Water risks triggered by climate change and the depletion of groundwater reserves are having a largely negative impact on credit ratings, according to a new report.
Increasing water-related risks, including freshwater scarcity, flooding and droughts, played a significant role in the analysis by ratings agency S&P Global Ratings.
The report says water-intensive industries – including utilities and power – are unsurprisingly the most exposed to water factors.
Between July 2015 and August 2017, water factors were mentioned in 169 rating action articles and were the main driver of 28 rating actions. Of these rating actions, approximately 70 per cent were negative and around half represented downgrades.
S&P’s research focused on two main categories of water-related risks: event-driven and continuous factors. Examples of event-driven factors are droughts, heavy rain and floods, which have one-off impacts. Continuous factors relate to companies that are dependent on water and weather as a resource or service, which means that water represents an inherent risk or opportunity.
While continuous factors were present in more credit analyses (61 per cent of cases), event-driven factors were more likely to cause a rating action. There was a rating change in 24 per cent of the cases with event-driven factors, and within that figure only 17 per cent were positive.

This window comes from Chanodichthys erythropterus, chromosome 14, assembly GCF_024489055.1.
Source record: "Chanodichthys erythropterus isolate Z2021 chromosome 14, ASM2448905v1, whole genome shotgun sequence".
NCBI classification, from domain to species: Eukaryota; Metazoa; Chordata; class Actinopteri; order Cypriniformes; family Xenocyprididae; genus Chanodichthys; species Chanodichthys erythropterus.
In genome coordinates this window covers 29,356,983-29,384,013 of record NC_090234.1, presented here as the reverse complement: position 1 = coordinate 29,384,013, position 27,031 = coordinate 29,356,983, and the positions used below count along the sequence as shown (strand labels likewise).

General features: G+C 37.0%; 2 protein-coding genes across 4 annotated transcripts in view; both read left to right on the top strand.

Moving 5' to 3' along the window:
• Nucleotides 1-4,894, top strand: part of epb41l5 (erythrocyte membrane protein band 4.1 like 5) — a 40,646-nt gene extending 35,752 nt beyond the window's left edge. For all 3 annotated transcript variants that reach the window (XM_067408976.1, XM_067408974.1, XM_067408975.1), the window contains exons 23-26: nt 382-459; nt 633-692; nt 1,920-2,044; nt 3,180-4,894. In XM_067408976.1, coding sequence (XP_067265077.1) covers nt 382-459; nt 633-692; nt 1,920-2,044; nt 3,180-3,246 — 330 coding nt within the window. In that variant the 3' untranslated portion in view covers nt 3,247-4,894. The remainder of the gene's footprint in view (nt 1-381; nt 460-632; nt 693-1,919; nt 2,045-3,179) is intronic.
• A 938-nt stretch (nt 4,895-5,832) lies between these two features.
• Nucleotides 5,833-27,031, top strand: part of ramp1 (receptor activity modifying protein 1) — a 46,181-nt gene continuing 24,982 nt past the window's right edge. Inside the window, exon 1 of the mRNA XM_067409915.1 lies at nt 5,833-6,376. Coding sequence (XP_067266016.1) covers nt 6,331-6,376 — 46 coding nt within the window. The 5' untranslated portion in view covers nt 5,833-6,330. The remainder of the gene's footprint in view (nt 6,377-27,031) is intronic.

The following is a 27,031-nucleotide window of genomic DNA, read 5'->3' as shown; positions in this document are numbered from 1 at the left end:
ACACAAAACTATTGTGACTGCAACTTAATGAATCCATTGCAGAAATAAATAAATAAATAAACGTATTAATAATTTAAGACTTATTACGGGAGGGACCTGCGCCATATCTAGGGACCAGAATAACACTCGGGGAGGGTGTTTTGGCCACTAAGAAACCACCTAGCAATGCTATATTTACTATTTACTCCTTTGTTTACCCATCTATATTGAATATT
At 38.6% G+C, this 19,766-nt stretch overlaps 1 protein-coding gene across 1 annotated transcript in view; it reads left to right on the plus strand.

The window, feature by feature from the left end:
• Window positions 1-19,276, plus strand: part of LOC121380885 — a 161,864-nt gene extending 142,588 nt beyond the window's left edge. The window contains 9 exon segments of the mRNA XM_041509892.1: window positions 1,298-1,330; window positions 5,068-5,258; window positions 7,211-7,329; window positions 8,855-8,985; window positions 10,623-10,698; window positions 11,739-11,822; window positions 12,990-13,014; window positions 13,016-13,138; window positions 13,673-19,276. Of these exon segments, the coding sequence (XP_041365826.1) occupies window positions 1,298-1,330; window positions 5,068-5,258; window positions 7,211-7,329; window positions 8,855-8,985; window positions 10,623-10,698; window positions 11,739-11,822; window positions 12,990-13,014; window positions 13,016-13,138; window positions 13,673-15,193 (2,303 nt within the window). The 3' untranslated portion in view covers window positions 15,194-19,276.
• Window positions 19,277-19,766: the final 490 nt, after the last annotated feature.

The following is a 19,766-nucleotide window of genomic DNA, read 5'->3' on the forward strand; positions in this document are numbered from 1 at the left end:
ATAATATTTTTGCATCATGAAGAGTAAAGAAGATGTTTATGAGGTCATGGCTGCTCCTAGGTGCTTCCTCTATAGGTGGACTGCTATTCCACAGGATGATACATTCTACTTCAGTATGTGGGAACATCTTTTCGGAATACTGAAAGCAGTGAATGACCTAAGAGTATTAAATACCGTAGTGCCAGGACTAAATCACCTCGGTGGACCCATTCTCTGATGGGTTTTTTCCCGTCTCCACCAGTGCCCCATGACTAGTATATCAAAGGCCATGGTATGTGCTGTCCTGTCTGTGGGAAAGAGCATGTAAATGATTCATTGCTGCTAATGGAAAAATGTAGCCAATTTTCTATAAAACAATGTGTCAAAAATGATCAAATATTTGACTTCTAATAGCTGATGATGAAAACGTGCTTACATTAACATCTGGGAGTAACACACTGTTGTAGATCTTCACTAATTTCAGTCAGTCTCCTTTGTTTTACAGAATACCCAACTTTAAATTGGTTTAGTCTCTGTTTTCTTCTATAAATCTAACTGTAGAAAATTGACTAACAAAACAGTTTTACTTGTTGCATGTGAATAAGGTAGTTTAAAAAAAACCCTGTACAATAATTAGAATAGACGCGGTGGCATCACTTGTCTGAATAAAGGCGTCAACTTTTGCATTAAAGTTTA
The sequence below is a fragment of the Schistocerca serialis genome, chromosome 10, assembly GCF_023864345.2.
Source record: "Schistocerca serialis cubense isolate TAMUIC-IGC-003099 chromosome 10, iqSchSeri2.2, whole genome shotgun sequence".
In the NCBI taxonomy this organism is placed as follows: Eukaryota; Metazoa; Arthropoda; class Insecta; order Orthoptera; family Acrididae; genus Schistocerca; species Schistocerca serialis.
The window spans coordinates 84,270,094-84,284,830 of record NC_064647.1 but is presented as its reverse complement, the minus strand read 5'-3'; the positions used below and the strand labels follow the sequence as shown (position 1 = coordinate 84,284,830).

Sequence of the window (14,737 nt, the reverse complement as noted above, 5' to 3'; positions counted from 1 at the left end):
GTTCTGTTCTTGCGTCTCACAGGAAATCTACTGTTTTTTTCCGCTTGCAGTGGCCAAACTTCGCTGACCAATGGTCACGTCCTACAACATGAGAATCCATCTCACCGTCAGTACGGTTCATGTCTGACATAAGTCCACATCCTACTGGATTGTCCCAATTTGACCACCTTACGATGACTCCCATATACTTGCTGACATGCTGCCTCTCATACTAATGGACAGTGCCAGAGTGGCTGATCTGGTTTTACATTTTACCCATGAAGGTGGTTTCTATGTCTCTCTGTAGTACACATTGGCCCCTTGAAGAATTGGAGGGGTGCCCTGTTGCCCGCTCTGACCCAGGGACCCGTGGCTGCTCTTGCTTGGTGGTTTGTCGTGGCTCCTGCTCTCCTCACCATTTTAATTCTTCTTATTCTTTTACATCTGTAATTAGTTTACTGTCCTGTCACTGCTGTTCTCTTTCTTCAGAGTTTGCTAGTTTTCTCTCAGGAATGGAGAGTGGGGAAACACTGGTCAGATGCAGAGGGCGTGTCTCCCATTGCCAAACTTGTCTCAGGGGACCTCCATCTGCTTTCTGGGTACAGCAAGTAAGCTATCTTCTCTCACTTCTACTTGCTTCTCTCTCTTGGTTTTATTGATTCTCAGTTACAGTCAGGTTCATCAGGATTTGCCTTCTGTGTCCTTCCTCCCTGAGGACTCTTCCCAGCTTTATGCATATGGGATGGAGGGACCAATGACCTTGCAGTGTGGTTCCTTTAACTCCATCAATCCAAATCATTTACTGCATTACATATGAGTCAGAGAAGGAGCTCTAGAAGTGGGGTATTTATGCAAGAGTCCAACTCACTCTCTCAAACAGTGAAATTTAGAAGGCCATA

“As climate change continues to fuel volatility in other weather systems and the hydrological cycle, we could see more rating actions caused by water-related events,” said Beth Burks, environment, social and governance analyst at S&P Global Ratings.
Where continuous factors were a key driver in a rating change, the result was split evenly between positive and negative actions.
In the report, S&P highlights its decision to downgrade Thames Water’s credit rating in July 2017. The firm’s rating on class A and class B debt was lowered to BBB+ and BBB-. “Our downgrade of Thames Water was the result of poor water management compared with peers related to leakage from below-ground water assets that resulted in financial penalties,” explained Burks.
According to the report, the company lagged peers’ operating performance in terms of customer service and below-ground water assets, resulting in regulatory penalties and fines at a time when the Thames Water financing group had no headroom for the rating with respect to its funds from operations to debt ratio.
S&P added that despite improvements to operating performance in several areas, Thames Water remained affected by the performance of its below-ground water assets, which led to the company failing its leakage target for 2017 and to several consumer interruptions.
But while water risks can have widely negative credit implications for utilities, they can also fuel growth for some businesses.
“As markets and issuers absorb the impacts of droughts, floods, and declining water quality, there are opportunities as well as challenges,” said Burks.
Businesses that offer water solutions, such as water treatment technologies, have experienced positive influences on credit.